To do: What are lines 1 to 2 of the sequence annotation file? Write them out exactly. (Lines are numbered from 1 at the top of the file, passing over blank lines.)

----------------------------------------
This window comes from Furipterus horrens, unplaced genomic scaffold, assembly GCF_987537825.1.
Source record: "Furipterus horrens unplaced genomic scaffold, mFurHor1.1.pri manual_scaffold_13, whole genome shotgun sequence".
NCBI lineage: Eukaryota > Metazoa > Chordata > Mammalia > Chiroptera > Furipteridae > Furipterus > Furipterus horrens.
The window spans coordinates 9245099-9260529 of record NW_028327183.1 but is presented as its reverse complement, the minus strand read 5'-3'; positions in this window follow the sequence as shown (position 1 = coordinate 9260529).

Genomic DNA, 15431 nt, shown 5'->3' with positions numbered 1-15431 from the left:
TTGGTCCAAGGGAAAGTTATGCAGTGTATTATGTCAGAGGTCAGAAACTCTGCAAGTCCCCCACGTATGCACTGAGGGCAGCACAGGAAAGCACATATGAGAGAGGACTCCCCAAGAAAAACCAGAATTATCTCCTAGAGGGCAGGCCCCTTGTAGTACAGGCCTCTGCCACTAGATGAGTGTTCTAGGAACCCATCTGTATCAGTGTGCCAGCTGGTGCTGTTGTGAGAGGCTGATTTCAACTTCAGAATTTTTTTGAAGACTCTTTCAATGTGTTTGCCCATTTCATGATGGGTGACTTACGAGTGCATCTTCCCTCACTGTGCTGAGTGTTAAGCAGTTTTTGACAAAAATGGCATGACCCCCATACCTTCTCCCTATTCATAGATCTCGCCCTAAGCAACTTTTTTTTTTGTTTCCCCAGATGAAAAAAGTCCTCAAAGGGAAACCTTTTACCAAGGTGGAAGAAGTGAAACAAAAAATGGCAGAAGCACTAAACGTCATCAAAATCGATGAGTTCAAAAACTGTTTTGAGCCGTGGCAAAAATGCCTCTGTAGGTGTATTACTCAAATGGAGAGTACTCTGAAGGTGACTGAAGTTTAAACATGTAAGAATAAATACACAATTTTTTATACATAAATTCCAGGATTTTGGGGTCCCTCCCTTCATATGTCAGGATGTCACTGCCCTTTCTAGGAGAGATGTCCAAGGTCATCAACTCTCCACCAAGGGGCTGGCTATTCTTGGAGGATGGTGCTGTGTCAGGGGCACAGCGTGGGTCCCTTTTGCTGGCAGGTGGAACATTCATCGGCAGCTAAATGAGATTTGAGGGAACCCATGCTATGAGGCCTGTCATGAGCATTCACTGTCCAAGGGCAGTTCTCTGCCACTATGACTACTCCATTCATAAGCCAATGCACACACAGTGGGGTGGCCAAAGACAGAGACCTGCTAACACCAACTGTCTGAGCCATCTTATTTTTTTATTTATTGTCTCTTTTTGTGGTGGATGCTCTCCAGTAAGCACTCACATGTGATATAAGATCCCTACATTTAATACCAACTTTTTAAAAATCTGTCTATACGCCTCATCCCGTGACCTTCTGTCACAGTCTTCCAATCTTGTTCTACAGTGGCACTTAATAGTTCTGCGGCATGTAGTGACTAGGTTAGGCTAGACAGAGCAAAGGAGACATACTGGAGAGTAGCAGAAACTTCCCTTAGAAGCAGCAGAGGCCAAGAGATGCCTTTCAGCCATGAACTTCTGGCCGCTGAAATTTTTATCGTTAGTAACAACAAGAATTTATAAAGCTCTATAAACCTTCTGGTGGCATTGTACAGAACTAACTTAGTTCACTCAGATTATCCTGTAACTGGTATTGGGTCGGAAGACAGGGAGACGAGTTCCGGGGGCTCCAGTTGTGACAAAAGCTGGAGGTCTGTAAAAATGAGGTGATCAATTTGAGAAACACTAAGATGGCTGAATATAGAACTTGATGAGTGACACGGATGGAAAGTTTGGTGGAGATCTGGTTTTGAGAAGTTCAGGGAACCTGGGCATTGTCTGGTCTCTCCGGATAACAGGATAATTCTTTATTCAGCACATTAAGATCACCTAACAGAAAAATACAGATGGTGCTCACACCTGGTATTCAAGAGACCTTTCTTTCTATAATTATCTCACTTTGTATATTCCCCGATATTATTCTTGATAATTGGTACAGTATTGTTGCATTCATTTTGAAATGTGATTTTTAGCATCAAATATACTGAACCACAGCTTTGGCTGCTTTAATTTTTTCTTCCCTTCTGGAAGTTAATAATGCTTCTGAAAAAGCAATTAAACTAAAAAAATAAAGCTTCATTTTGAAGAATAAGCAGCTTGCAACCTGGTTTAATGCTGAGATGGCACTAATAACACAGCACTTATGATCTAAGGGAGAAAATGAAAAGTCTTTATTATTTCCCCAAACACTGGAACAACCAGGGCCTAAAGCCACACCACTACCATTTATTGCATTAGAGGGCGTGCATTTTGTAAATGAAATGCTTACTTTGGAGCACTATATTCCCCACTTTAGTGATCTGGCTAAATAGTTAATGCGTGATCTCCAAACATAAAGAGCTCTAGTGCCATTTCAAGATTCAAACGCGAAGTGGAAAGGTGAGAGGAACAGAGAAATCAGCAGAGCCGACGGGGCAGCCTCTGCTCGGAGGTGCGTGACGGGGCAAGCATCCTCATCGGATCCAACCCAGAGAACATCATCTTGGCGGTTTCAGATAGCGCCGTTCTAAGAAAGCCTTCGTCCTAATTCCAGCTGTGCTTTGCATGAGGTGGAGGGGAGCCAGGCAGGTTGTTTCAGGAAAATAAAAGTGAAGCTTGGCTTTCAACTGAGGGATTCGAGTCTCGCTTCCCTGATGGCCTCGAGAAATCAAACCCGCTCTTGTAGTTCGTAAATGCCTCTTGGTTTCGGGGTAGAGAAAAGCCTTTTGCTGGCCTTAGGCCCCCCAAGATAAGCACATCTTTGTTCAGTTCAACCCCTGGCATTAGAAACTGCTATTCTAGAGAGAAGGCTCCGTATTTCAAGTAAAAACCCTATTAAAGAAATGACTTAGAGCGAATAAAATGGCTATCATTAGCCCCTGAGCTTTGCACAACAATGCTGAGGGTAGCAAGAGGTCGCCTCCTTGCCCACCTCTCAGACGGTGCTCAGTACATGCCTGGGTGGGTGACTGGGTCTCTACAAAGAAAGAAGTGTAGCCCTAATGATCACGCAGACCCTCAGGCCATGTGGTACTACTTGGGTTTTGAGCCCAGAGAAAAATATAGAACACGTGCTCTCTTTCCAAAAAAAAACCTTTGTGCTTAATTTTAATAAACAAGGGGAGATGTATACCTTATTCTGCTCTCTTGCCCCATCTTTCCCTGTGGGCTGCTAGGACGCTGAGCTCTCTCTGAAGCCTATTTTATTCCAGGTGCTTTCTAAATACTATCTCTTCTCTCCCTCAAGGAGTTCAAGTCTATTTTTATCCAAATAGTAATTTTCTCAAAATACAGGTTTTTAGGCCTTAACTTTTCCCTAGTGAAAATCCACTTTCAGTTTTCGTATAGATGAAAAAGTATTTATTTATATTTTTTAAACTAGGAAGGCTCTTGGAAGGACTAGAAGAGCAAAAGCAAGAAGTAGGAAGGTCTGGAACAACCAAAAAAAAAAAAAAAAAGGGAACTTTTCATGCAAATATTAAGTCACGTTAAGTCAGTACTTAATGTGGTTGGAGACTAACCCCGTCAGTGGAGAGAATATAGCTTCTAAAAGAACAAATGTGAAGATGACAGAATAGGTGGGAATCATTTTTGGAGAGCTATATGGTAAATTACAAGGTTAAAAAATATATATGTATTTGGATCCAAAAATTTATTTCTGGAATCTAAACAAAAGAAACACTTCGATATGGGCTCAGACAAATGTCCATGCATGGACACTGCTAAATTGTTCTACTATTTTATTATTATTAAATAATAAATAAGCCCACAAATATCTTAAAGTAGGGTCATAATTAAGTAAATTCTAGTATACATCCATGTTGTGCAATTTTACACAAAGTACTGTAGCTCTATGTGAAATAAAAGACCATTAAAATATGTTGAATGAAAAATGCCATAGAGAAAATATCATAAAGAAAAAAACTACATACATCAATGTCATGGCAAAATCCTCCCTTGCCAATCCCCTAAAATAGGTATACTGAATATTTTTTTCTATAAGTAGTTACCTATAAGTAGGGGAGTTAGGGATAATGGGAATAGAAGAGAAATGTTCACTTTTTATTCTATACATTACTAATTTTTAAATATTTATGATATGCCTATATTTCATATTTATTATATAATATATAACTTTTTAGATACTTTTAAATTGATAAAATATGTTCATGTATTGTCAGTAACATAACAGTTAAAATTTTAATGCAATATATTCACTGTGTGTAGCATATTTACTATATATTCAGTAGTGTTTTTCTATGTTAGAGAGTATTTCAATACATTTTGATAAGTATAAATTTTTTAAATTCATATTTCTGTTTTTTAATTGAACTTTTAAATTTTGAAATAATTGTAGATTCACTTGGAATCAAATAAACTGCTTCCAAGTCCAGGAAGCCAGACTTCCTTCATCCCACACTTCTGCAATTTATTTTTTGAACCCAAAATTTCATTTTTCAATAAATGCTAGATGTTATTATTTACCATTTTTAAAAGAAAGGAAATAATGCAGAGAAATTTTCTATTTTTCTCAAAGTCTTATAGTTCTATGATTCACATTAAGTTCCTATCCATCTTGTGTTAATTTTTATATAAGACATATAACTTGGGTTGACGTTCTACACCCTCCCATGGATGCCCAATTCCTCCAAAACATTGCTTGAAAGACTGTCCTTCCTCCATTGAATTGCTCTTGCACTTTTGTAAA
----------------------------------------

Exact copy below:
This window comes from Furipterus horrens, unplaced genomic scaffold, assembly GCF_987537825.1.
Source record: "Furipterus horrens unplaced genomic scaffold, mFurHor1.1.pri manual_scaffold_13, whole genome shotgun sequence".